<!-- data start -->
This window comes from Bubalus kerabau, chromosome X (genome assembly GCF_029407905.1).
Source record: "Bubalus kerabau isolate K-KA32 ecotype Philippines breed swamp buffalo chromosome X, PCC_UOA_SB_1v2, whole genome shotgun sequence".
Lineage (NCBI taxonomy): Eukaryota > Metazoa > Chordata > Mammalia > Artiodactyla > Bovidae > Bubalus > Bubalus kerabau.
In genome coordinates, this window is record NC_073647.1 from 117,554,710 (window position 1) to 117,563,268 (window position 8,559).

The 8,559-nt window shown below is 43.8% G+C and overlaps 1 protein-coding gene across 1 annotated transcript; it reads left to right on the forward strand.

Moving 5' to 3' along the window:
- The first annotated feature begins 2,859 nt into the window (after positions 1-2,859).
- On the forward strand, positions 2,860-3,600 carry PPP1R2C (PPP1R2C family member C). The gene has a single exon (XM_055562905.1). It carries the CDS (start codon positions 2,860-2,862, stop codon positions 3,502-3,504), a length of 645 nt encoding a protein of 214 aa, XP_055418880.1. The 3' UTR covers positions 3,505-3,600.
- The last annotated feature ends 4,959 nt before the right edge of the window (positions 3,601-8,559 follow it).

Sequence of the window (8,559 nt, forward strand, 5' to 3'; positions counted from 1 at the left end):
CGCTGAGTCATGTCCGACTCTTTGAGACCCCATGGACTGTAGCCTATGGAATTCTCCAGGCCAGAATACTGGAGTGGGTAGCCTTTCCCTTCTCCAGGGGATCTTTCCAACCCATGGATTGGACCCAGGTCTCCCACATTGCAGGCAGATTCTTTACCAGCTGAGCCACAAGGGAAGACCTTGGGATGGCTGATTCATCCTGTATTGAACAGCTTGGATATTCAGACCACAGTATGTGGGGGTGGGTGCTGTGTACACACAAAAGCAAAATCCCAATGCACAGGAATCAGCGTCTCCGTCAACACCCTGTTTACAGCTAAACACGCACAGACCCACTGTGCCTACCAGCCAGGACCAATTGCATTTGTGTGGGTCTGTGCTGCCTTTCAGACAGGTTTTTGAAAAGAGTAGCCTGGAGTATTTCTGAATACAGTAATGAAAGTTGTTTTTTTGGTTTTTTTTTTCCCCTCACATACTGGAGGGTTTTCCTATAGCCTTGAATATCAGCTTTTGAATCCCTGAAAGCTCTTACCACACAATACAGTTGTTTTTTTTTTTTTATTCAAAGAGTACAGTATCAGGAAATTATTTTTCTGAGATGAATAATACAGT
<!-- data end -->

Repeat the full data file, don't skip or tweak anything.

This window comes from Bubalus kerabau, chromosome X (genome assembly GCF_029407905.1).
Source record: "Bubalus kerabau isolate K-KA32 ecotype Philippines breed swamp buffalo chromosome X, PCC_UOA_SB_1v2, whole genome shotgun sequence".
Lineage (NCBI taxonomy): Eukaryota > Metazoa > Chordata > Mammalia > Artiodactyla > Bovidae > Bubalus > Bubalus kerabau.
In genome coordinates, this window is record NC_073647.1 from 117,554,710 (window position 1) to 117,563,268 (window position 8,559).

The 8,559-nt window shown below is 43.8% G+C and overlaps 1 protein-coding gene across 1 annotated transcript; it reads left to right on the forward strand.

Moving 5' to 3' along the window:
- The first annotated feature begins 2,859 nt into the window (after positions 1-2,859).
- On the forward strand, positions 2,860-3,600 carry PPP1R2C (PPP1R2C family member C). The gene has a single exon (XM_055562905.1). It carries the CDS (start codon positions 2,860-2,862, stop codon positions 3,502-3,504), a length of 645 nt encoding a protein of 214 aa, XP_055418880.1. The 3' UTR covers positions 3,505-3,600.
- The last annotated feature ends 4,959 nt before the right edge of the window (positions 3,601-8,559 follow it).

Sequence of the window (8,559 nt, forward strand, 5' to 3'; positions counted from 1 at the left end):
CGCTGAGTCATGTCCGACTCTTTGAGACCCCATGGACTGTAGCCTATGGAATTCTCCAGGCCAGAATACTGGAGTGGGTAGCCTTTCCCTTCTCCAGGGGATCTTTCCAACCCATGGATTGGACCCAGGTCTCCCACATTGCAGGCAGATTCTTTACCAGCTGAGCCACAAGGGAAGACCTTGGGATGGCTGATTCATCCTGTATTGAACAGCTTGGATATTCAGACCACAGTATGTGGGGGTGGGTGCTGTGTACACACAAAAGCAAAATCCCAATGCACAGGAATCAGCGTCTCCGTCAACACCCTGTTTACAGCTAAACACGCACAGACCCACTGTGCCTACCAGCCAGGACCAATTGCATTTGTGTGGGTCTGTGCTGCCTTTCAGACAGGTTTTTGAAAAGAGTAGCCTGGAGTATTTCTGAATACAGTAATGAAAGTTGTTTTTTTGGTTTTTTTTTTCCCCTCACATACTGGAGGGTTTTCCTATAGCCTTGAATATCAGCTTTTGAATCCCTGAAAGCTCTTACCACACAATACAGTTGTTTTTTTTTTTTTATTCAAAGAGTACAGTATCAGGAAATTATTTTTCTGAGATGAATAATACAGT